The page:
There is some seriously awesome merchandise emerging. I brought very little home from CIII and CIV, but I’m seriously considering both the IGGY’S Eighty-Eight Espresso sign and the Scruffies. If I can get to them in time, anyway!
The blogside Karen Miller finished the rewrite of Clone Wars Gambit: Siege this week – twice. And Maya Kaathryn Bohnhoff takes a look at forceful women and… Pets. When’s the last time we saw pets in the EU? I’m not sure I want to know. (Pittens in Children of the Jedi? Oye vey.)
Hyperspace. Discounting the Wookieepedians (with their love of War and Peace-sized character entries,) only Jason Fry could dedicate a week to Xim and the Tion Cluster.
If I hadn’t already decided that the Todayewok shenanigans was one of my favorite Star Wars moments of 2009, this song may very well have been the thing to push them over the edge. You go, drunken ewok.
TheForce.Net talks at length with Dark Horse editor Randy Stradley about Star Wars, comics and the always ‘popular’ issues of continuity and canon. I particularly like this bit:
But, writers, know this: I am not interested in “stories” that plug or explain holes in existing continuity. Your goal is to tell a tale that moves, inspires, challenges, or at the very least entertains the readers, not to fill in perceived omissions or pave over “errors.”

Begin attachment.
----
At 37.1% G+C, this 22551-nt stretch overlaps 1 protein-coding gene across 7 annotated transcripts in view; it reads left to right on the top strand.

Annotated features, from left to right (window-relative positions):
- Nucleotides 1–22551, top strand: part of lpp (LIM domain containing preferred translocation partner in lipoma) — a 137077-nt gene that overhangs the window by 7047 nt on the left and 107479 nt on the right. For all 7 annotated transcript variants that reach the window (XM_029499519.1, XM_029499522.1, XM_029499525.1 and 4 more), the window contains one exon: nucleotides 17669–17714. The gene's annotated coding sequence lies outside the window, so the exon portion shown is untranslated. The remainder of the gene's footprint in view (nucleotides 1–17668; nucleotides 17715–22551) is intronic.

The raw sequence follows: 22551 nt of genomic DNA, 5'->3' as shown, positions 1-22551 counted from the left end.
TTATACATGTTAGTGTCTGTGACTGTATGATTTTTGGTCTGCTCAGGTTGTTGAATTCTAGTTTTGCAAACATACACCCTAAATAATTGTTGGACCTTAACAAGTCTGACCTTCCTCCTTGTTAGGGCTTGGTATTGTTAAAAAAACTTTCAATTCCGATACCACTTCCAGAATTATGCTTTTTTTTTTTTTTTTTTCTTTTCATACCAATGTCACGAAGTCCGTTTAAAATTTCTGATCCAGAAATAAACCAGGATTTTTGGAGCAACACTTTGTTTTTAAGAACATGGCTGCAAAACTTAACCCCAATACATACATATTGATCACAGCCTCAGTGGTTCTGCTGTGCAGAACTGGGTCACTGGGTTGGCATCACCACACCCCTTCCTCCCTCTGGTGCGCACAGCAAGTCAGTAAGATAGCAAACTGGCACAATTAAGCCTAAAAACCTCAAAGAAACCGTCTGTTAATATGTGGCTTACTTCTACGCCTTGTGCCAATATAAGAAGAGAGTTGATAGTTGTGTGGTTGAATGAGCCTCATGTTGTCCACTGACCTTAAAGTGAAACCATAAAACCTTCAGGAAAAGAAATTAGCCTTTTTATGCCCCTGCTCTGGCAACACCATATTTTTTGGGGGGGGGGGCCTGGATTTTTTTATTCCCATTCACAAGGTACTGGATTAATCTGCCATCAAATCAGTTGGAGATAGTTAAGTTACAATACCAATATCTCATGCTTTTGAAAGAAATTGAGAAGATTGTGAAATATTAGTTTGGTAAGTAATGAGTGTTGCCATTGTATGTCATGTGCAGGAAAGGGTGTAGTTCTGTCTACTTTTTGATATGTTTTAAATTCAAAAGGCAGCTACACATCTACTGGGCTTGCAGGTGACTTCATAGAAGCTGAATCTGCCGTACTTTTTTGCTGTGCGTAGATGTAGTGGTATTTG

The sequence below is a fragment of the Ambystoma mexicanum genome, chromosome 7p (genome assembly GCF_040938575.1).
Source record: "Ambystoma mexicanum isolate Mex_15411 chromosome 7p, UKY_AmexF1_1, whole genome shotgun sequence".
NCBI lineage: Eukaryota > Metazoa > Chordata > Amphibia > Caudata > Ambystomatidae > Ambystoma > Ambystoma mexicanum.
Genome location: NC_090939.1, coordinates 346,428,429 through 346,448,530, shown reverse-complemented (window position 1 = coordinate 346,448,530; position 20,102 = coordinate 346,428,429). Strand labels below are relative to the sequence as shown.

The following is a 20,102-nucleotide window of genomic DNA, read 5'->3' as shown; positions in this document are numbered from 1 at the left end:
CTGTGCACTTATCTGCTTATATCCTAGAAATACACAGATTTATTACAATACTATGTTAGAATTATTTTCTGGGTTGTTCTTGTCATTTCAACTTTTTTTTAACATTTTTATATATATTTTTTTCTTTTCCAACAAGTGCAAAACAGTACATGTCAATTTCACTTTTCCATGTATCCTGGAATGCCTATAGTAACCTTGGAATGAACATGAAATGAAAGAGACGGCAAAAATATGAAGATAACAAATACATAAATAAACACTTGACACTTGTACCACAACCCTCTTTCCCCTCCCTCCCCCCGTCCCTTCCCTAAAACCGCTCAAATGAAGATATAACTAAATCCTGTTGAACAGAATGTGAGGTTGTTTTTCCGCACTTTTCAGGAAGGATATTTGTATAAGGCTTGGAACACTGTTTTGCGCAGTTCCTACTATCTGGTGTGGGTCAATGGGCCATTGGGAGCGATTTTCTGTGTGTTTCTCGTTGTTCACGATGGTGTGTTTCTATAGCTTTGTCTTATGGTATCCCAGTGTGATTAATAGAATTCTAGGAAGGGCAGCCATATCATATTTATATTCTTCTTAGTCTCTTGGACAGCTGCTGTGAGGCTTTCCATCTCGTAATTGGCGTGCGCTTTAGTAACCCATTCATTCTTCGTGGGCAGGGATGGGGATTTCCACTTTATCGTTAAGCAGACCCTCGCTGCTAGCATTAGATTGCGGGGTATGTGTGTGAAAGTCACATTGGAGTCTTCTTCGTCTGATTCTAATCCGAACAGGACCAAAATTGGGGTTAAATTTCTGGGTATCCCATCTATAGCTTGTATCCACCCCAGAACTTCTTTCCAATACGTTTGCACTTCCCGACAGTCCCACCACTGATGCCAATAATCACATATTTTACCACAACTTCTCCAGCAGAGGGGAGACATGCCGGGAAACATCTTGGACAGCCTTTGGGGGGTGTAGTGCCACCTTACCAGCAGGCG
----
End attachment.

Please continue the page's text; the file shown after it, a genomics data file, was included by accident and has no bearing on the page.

No, cheesy franchise books are not generally up for awards. You know why? Because they’re cheesy franchise books, and let’s not even pretend that their burger-flipping reputation is entirely undeserved. Face it, guys: For every Traitor, there are a half-dozen Darksabers. (I’ve paid for most of them. In hardcover.) And half the time, particularly in this franchise, the subtleties of Great Book Z might not work for a reader who lacks extensive knowledge of Crappy Trilogies X and Y.
I’m not even saying that genre award winners are necessarily great literature (I’ve been bored to tears by at least as many as I’ve enjoyed; Pretty much the same as Star Wars, come to think of it) but it’s an entirely different kind of playing field.
And lest we forget, hardcore fans of the sort that inhabit TFN’s Lit forum are not exactly the most unbiased of creatures.
It wasn’t really an issue of balance. When I wrote the first episode, I wished I could have used the entire Jedi Council, but because we were just building the studio, the only characters I had available were Anakin, Obi-Wan and Yoda. Mace wasn’t originally in the movie story, because he wasn’t built yet, he was added way later. This was the incredible challenge as the head writer, I was tasked with writing Star Wars and making it feel as big as Star Wars, but only allowed to build ONE new character per episode (I started with 9 — can you name them?). So Luminara and Kit showed up at the very first chance I could put them in the show.
Oh, and there’s also something in there about George and the Wookieepedia. Yes, seriously.
TheForce.net has a brand-new interview with Tim Zahn, their first since 2000. He talks about Allegiance, Outbound Flight, his creative process, and of course, the ever-popular character deaths question.
The big news here may be that he’s writing a Terminator novel, From the Ashes, a prequel to next year’s Terminator Salvation movie.
[HUGE LEGACY SPOILER]‘s sterility problem. Here’s a deep thought: Maybe he just doesn’t want any biological kids. All the things we don’t know about Legacy and this is your hot topic? What are you people: Fanfic writers?